Tourism in Cuba and Climate Change

Team Leader: Emily Dolan

Primary Contributor: Erica Berry

Tourism in Cuba is a volatile industry heavily dependent on factors including climate, political, and economic issues. The growing threat of climate change impacts weather patterns in Cuba resulting in the recent increase of weather related disasters. An increase in the number of natural disasters means that the ability to respond to disasters quickly and efficiently is essential for the continued success of the tourism industry.

Hurricanes, one of the most common natural disasters in Cuba, impact the tourism industry. During hurricane season in 2008 approximately 3000 tourists were relocated. More recently, the impact of hurricane Irma has proved disastrous for the nation. Many historic buildings, which are prominent tourist attractions, were destroyed in the storm, casting doubt as to whether Cuba could handle another natural disaster. Irma proved that Cuba’s disaster response systems are effective, as the island was evacuated in a quick and timely matter. Although casualties were not high, Irma caused extreme financial damage. Many hotels were destroyed and financing reconstruction will be difficult as Cuba is unable to seek aid from the International Monetary Fund and World Bank, due to the United States’ embargo.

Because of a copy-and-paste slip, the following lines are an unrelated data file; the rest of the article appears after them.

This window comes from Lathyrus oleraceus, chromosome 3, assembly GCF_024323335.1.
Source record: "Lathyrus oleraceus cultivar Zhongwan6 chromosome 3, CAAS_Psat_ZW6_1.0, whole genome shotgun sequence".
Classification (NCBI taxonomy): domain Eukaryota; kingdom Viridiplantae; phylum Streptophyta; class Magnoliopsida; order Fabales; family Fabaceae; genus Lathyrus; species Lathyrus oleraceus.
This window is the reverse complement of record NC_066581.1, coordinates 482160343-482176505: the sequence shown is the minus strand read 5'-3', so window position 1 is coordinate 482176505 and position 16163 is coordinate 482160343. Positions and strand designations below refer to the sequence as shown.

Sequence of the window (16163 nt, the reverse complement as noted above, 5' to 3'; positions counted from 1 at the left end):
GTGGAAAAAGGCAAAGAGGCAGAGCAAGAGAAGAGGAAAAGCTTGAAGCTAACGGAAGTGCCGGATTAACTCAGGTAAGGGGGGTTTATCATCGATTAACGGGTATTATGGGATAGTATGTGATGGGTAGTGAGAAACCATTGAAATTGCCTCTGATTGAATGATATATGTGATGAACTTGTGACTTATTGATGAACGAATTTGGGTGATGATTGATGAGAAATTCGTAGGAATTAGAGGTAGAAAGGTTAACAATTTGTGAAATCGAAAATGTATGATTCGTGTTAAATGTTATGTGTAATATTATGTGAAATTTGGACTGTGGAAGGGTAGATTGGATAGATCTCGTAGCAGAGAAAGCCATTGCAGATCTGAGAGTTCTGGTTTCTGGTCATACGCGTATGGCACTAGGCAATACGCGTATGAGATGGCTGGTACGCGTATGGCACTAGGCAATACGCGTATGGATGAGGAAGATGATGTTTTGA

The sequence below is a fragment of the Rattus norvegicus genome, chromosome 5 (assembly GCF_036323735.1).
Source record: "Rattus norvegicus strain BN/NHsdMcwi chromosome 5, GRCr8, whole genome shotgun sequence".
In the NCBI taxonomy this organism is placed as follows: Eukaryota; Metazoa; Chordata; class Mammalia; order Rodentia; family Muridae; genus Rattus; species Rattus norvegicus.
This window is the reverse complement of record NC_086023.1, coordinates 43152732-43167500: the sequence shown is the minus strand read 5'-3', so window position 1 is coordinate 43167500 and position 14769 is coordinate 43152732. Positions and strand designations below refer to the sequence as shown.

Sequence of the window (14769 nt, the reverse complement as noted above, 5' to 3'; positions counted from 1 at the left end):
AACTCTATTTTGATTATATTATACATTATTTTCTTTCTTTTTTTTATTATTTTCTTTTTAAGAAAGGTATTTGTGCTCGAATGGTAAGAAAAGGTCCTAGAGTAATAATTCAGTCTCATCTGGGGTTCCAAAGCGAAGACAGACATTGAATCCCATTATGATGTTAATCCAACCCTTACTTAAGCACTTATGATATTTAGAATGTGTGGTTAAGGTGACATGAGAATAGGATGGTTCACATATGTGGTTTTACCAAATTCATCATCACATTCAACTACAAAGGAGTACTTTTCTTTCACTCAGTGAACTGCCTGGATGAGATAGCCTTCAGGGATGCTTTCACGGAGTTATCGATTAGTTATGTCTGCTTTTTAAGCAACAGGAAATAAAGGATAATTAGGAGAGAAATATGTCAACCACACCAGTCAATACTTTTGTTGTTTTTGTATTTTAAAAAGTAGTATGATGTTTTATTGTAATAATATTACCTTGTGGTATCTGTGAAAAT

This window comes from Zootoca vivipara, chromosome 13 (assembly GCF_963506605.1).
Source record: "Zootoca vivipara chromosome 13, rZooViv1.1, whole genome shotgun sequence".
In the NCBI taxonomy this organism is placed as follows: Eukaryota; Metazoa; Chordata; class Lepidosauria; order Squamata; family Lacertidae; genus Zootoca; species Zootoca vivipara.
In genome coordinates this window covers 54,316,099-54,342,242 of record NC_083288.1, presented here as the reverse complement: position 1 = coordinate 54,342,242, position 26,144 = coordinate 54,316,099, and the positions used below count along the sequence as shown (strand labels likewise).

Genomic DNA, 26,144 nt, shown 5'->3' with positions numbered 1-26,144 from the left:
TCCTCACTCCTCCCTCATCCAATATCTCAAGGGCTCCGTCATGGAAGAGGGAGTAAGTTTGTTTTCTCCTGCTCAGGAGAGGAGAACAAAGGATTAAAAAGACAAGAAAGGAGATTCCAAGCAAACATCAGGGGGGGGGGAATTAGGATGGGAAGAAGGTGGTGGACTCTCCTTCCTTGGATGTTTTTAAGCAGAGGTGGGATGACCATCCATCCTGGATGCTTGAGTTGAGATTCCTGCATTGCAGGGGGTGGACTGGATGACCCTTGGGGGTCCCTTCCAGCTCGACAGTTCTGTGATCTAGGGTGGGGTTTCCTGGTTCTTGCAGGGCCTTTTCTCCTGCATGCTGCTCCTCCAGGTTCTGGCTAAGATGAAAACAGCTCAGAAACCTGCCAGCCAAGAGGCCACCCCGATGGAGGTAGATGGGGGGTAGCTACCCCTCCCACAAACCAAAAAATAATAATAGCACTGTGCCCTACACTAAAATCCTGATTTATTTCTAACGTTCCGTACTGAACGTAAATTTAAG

Due to the embargo, lower exports, and a decline in aid from Venezuela, Cuba’s economy is suffering, and the destruction caused by Hurricane Irma adds to this financial burden. The hurricane damaged tourist resorts along the northern coast and destroyed a popular tourist airport, thus limiting travel. A tourist boom in Cuba over the last few years has been important in rebuilding the economy and earning hard currency however Irma is taking a toll on this revenue stream.

Although Cuba is impacted by natural disasters, it is recognized internationally as an example of good practices in terms or disaster management. Despite the high financial losses associated with natural disasters, the low casualty rate is a positive for the tourist industry.  

Ultimately, Cuba needs to be efficient in rebuilding their infrastructure system to ensure the nation is equipped to handle tourists despite the increased risk of natural disasters due to climate change.